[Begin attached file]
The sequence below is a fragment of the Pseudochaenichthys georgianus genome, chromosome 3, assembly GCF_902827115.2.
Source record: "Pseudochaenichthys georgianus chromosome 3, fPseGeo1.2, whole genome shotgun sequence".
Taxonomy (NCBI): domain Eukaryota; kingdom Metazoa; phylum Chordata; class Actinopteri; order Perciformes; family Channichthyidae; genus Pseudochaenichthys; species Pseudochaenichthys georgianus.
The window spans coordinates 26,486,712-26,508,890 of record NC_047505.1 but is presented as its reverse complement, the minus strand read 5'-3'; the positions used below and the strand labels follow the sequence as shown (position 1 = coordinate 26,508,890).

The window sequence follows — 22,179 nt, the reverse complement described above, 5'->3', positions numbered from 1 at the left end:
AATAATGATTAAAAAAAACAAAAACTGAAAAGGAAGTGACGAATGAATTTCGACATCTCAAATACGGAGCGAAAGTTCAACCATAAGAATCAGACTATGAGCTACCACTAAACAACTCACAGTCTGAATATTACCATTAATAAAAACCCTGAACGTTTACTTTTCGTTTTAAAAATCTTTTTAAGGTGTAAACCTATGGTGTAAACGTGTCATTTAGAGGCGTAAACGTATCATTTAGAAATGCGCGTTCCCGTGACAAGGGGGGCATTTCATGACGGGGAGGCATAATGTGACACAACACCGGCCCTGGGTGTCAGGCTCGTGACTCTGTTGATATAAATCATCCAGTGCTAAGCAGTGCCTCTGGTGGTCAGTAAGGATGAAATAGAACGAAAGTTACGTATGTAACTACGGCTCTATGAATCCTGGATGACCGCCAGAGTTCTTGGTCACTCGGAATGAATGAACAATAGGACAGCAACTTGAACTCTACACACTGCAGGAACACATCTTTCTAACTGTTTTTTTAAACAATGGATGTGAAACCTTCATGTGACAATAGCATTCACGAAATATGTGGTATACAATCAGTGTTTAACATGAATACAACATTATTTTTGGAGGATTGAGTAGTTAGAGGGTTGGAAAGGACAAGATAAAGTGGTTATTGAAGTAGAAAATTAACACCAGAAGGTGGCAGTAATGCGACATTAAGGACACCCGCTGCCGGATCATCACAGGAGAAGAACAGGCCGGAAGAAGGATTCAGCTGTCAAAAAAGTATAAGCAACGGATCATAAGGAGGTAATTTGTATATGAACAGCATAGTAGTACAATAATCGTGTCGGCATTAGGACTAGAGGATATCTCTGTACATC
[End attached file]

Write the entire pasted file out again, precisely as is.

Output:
The sequence below is a fragment of the Pseudochaenichthys georgianus genome, chromosome 3, assembly GCF_902827115.2.
Source record: "Pseudochaenichthys georgianus chromosome 3, fPseGeo1.2, whole genome shotgun sequence".
Taxonomy (NCBI): domain Eukaryota; kingdom Metazoa; phylum Chordata; class Actinopteri; order Perciformes; family Channichthyidae; genus Pseudochaenichthys; species Pseudochaenichthys georgianus.
The window spans coordinates 26,486,712-26,508,890 of record NC_047505.1 but is presented as its reverse complement, the minus strand read 5'-3'; the positions used below and the strand labels follow the sequence as shown (position 1 = coordinate 26,508,890).

The window sequence follows — 22,179 nt, the reverse complement described above, 5'->3', positions numbered from 1 at the left end:
AATAATGATTAAAAAAAACAAAAACTGAAAAGGAAGTGACGAATGAATTTCGACATCTCAAATACGGAGCGAAAGTTCAACCATAAGAATCAGACTATGAGCTACCACTAAACAACTCACAGTCTGAATATTACCATTAATAAAAACCCTGAACGTTTACTTTTCGTTTTAAAAATCTTTTTAAGGTGTAAACCTATGGTGTAAACGTGTCATTTAGAGGCGTAAACGTATCATTTAGAAATGCGCGTTCCCGTGACAAGGGGGGCATTTCATGACGGGGAGGCATAATGTGACACAACACCGGCCCTGGGTGTCAGGCTCGTGACTCTGTTGATATAAATCATCCAGTGCTAAGCAGTGCCTCTGGTGGTCAGTAAGGATGAAATAGAACGAAAGTTACGTATGTAACTACGGCTCTATGAATCCTGGATGACCGCCAGAGTTCTTGGTCACTCGGAATGAATGAACAATAGGACAGCAACTTGAACTCTACACACTGCAGGAACACATCTTTCTAACTGTTTTTTTAAACAATGGATGTGAAACCTTCATGTGACAATAGCATTCACGAAATATGTGGTATACAATCAGTGTTTAACATGAATACAACATTATTTTTGGAGGATTGAGTAGTTAGAGGGTTGGAAAGGACAAGATAAAGTGGTTATTGAAGTAGAAAATTAACACCAGAAGGTGGCAGTAATGCGACATTAAGGACACCCGCTGCCGGATCATCACAGGAGAAGAACAGGCCGGAAGAAGGATTCAGCTGTCAAAAAAGTATAAGCAACGGATCATAAGGAGGTAATTTGTATATGAACAGCATAGTAGTACAATAATCGTGTCGGCATTAGGACTAGAGGATATCTCTGTACATC